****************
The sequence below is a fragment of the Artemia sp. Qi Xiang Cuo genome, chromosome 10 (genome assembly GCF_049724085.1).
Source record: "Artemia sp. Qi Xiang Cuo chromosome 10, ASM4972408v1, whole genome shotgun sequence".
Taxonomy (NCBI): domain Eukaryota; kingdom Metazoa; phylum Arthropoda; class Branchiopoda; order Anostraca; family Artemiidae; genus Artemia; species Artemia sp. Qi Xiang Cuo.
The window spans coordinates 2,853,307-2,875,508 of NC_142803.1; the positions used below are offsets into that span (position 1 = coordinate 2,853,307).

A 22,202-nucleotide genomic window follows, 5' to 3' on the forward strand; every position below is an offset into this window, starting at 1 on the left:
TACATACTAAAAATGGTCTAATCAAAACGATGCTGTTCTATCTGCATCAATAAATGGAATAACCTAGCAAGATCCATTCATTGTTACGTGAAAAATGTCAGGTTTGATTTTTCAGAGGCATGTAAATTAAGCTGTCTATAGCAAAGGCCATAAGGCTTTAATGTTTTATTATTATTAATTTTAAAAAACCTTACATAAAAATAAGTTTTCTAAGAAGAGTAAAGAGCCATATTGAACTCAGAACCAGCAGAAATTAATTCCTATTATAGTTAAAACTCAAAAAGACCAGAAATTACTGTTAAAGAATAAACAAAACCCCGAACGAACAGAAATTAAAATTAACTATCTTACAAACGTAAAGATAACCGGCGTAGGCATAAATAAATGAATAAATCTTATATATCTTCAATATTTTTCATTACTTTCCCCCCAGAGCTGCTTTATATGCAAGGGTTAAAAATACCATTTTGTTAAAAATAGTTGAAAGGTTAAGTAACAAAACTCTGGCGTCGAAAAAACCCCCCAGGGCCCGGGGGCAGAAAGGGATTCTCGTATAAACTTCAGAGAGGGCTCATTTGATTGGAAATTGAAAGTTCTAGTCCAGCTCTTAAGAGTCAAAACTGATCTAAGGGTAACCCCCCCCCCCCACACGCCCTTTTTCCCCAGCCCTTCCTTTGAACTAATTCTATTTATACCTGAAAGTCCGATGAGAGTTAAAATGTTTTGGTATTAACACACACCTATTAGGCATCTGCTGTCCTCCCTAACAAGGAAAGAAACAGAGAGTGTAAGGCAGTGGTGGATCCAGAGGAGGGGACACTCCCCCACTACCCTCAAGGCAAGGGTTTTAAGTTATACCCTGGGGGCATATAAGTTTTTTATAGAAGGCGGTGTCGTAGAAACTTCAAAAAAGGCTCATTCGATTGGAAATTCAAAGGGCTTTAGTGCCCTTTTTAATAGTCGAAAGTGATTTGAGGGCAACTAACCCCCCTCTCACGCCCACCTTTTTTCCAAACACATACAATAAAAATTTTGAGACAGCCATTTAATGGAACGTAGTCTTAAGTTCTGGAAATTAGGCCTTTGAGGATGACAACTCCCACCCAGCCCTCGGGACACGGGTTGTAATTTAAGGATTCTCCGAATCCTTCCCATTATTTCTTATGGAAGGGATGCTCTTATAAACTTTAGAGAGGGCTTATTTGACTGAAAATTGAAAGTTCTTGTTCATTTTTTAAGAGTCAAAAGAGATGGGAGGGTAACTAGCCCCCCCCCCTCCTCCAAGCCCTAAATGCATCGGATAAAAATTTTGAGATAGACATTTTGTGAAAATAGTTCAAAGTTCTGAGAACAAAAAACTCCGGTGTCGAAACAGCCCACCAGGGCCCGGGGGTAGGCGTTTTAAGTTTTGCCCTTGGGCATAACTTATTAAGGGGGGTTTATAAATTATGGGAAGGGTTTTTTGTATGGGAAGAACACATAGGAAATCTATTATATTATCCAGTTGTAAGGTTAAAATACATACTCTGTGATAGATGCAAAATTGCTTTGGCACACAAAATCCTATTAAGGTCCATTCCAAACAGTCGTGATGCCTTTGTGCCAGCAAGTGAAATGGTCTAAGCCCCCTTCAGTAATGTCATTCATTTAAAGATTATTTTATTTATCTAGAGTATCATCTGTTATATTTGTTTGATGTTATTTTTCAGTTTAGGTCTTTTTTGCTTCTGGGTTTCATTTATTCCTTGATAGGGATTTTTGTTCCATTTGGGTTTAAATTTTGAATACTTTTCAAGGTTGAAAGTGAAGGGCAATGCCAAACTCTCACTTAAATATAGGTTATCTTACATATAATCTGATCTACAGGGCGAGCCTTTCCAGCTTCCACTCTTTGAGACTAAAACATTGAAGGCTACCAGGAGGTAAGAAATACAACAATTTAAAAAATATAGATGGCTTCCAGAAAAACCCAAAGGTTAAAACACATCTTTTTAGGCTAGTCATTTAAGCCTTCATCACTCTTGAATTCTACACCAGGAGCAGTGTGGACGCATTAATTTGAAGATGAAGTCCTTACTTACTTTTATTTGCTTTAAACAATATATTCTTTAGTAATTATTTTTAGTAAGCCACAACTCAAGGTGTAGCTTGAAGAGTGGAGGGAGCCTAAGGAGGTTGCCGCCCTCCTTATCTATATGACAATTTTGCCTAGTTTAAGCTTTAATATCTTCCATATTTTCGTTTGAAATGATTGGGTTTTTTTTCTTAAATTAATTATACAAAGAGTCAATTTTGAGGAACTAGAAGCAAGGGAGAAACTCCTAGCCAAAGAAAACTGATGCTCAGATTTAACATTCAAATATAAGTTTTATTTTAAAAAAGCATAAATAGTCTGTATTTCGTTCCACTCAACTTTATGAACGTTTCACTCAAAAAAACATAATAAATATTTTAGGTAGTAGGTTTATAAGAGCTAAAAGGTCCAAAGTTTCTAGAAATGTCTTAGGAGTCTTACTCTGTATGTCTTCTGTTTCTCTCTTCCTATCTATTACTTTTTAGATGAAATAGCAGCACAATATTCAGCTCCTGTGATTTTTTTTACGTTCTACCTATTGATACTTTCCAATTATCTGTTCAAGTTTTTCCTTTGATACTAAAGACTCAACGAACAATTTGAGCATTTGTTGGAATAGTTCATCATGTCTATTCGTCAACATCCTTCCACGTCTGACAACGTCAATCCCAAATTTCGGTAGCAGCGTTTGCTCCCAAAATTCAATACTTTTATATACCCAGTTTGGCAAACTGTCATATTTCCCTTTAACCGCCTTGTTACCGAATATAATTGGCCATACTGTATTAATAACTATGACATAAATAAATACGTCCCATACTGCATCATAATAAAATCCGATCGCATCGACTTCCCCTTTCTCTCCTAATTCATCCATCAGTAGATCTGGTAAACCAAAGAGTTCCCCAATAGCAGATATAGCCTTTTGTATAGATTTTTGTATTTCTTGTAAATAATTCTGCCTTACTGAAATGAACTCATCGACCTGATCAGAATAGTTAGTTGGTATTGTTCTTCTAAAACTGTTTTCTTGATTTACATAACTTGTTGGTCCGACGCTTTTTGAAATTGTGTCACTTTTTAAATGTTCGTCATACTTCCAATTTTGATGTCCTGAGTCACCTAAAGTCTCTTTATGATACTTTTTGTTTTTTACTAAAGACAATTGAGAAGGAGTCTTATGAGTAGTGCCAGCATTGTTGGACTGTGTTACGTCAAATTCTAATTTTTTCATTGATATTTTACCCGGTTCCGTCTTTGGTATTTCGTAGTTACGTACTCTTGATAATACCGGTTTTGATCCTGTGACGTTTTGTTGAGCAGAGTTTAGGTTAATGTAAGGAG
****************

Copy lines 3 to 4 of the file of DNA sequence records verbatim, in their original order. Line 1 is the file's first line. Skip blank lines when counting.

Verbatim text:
Taxonomy (NCBI): domain Eukaryota; kingdom Metazoa; phylum Arthropoda; class Branchiopoda; order Anostraca; family Artemiidae; genus Artemia; species Artemia sp. Qi Xiang Cuo.
The window spans coordinates 2,853,307-2,875,508 of NC_142803.1; the positions used below are offsets into that span (position 1 = coordinate 2,853,307).